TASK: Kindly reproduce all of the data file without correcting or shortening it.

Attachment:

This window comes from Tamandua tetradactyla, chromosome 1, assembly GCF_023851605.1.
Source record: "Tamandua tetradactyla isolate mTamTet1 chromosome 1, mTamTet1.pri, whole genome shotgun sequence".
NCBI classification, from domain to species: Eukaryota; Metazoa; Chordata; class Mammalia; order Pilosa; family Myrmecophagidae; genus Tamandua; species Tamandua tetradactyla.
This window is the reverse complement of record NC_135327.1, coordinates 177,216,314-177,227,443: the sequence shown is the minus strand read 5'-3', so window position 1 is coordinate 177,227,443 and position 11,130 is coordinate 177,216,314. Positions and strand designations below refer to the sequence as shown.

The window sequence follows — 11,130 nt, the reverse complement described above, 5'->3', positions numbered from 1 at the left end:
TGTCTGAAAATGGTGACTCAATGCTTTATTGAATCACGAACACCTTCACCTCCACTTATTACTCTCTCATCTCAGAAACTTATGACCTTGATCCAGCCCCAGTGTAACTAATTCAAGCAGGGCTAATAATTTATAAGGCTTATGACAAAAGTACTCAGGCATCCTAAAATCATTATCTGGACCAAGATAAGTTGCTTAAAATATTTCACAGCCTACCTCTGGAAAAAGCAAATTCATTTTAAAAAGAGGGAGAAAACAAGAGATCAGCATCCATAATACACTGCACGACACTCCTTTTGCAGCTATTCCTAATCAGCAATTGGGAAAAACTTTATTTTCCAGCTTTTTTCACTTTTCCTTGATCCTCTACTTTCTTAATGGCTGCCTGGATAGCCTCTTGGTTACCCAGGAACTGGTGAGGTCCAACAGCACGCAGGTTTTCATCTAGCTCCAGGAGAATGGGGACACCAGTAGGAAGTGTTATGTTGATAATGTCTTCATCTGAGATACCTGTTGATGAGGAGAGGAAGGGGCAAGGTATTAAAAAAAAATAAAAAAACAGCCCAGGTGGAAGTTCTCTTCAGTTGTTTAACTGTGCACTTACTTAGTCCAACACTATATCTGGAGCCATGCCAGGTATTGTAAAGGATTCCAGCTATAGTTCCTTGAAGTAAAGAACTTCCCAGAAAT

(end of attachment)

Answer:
This window comes from Tamandua tetradactyla, chromosome 1, assembly GCF_023851605.1.
Source record: "Tamandua tetradactyla isolate mTamTet1 chromosome 1, mTamTet1.pri, whole genome shotgun sequence".
NCBI classification, from domain to species: Eukaryota; Metazoa; Chordata; class Mammalia; order Pilosa; family Myrmecophagidae; genus Tamandua; species Tamandua tetradactyla.
This window is the reverse complement of record NC_135327.1, coordinates 177,216,314-177,227,443: the sequence shown is the minus strand read 5'-3', so window position 1 is coordinate 177,227,443 and position 11,130 is coordinate 177,216,314. Positions and strand designations below refer to the sequence as shown.

The window sequence follows — 11,130 nt, the reverse complement described above, 5'->3', positions numbered from 1 at the left end:
TGTCTGAAAATGGTGACTCAATGCTTTATTGAATCACGAACACCTTCACCTCCACTTATTACTCTCTCATCTCAGAAACTTATGACCTTGATCCAGCCCCAGTGTAACTAATTCAAGCAGGGCTAATAATTTATAAGGCTTATGACAAAAGTACTCAGGCATCCTAAAATCATTATCTGGACCAAGATAAGTTGCTTAAAATATTTCACAGCCTACCTCTGGAAAAAGCAAATTCATTTTAAAAAGAGGGAGAAAACAAGAGATCAGCATCCATAATACACTGCACGACACTCCTTTTGCAGCTATTCCTAATCAGCAATTGGGAAAAACTTTATTTTCCAGCTTTTTTCACTTTTCCTTGATCCTCTACTTTCTTAATGGCTGCCTGGATAGCCTCTTGGTTACCCAGGAACTGGTGAGGTCCAACAGCACGCAGGTTTTCATCTAGCTCCAGGAGAATGGGGACACCAGTAGGAAGTGTTATGTTGATAATGTCTTCATCTGAGATACCTGTTGATGAGGAGAGGAAGGGGCAAGGTATTAAAAAAAAATAAAAAAACAGCCCAGGTGGAAGTTCTCTTCAGTTGTTTAACTGTGCACTTACTTAGTCCAACACTATATCTGGAGCCATGCCAGGTATTGTAAAGGATTCCAGCTATAGTTCCTTGAAGTAAAGAACTTCCCAGAAAT